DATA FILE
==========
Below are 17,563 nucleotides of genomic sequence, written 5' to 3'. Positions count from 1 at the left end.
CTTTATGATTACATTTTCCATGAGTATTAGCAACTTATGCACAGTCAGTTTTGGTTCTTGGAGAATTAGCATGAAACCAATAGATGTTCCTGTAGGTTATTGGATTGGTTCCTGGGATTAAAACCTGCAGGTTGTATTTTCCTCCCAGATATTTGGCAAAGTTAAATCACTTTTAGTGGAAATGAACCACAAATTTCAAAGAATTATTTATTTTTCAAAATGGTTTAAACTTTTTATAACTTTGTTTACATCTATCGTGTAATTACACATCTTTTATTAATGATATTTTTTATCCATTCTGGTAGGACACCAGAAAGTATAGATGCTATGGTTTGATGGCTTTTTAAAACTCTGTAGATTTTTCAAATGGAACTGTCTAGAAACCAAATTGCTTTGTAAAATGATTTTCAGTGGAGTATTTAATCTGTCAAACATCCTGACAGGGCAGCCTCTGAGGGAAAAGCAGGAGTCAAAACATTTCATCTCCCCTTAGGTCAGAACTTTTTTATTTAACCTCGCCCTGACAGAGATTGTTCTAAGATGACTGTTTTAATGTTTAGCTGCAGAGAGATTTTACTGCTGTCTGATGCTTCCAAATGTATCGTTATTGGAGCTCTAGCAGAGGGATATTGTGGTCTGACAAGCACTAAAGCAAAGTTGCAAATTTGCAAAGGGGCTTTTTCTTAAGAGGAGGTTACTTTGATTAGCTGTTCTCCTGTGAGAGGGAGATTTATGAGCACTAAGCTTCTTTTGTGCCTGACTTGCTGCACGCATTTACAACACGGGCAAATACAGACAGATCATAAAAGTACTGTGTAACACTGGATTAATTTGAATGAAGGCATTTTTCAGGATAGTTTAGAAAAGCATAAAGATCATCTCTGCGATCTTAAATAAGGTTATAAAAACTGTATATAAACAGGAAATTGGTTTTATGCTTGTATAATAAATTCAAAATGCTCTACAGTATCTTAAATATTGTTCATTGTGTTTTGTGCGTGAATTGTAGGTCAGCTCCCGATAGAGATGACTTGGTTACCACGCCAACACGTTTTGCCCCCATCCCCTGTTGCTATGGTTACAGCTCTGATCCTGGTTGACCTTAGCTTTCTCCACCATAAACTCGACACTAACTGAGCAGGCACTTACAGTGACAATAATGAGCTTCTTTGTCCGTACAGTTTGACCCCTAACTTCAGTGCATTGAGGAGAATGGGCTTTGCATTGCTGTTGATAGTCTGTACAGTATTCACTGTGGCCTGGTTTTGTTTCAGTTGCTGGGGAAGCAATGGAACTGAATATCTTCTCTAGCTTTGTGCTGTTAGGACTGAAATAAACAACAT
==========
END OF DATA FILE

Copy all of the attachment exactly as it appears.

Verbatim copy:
Below are 17,563 nucleotides of genomic sequence, written 5' to 3'. Positions count from 1 at the left end.
CTTTATGATTACATTTTCCATGAGTATTAGCAACTTATGCACAGTCAGTTTTGGTTCTTGGAGAATTAGCATGAAACCAATAGATGTTCCTGTAGGTTATTGGATTGGTTCCTGGGATTAAAACCTGCAGGTTGTATTTTCCTCCCAGATATTTGGCAAAGTTAAATCACTTTTAGTGGAAATGAACCACAAATTTCAAAGAATTATTTATTTTTCAAAATGGTTTAAACTTTTTATAACTTTGTTTACATCTATCGTGTAATTACACATCTTTTATTAATGATATTTTTTATCCATTCTGGTAGGACACCAGAAAGTATAGATGCTATGGTTTGATGGCTTTTTAAAACTCTGTAGATTTTTCAAATGGAACTGTCTAGAAACCAAATTGCTTTGTAAAATGATTTTCAGTGGAGTATTTAATCTGTCAAACATCCTGACAGGGCAGCCTCTGAGGGAAAAGCAGGAGTCAAAACATTTCATCTCCCCTTAGGTCAGAACTTTTTTATTTAACCTCGCCCTGACAGAGATTGTTCTAAGATGACTGTTTTAATGTTTAGCTGCAGAGAGATTTTACTGCTGTCTGATGCTTCCAAATGTATCGTTATTGGAGCTCTAGCAGAGGGATATTGTGGTCTGACAAGCACTAAAGCAAAGTTGCAAATTTGCAAAGGGGCTTTTTCTTAAGAGGAGGTTACTTTGATTAGCTGTTCTCCTGTGAGAGGGAGATTTATGAGCACTAAGCTTCTTTTGTGCCTGACTTGCTGCACGCATTTACAACACGGGCAAATACAGACAGATCATAAAAGTACTGTGTAACACTGGATTAATTTGAATGAAGGCATTTTTCAGGATAGTTTAGAAAAGCATAAAGATCATCTCTGCGATCTTAAATAAGGTTATAAAAACTGTATATAAACAGGAAATTGGTTTTATGCTTGTATAATAAATTCAAAATGCTCTACAGTATCTTAAATATTGTTCATTGTGTTTTGTGCGTGAATTGTAGGTCAGCTCCCGATAGAGATGACTTGGTTACCACGCCAACACGTTTTGCCCCCATCCCCTGTTGCTATGGTTACAGCTCTGATCCTGGTTGACCTTAGCTTTCTCCACCATAAACTCGACACTAACTGAGCAGGCACTTACAGTGACAATAATGAGCTTCTTTGTCCGTACAGTTTGACCCCTAACTTCAGTGCATTGAGGAGAATGGGCTTTGCATTGCTGTTGATAGTCTGTACAGTATTCACTGTGGCCTGGTTTTGTTTCAGTTGCTGGGGAAGCAATGGAACTGAATATCTTCTCTAGCTTTGTGCTGTTAGGACTGAAATAAACAACAT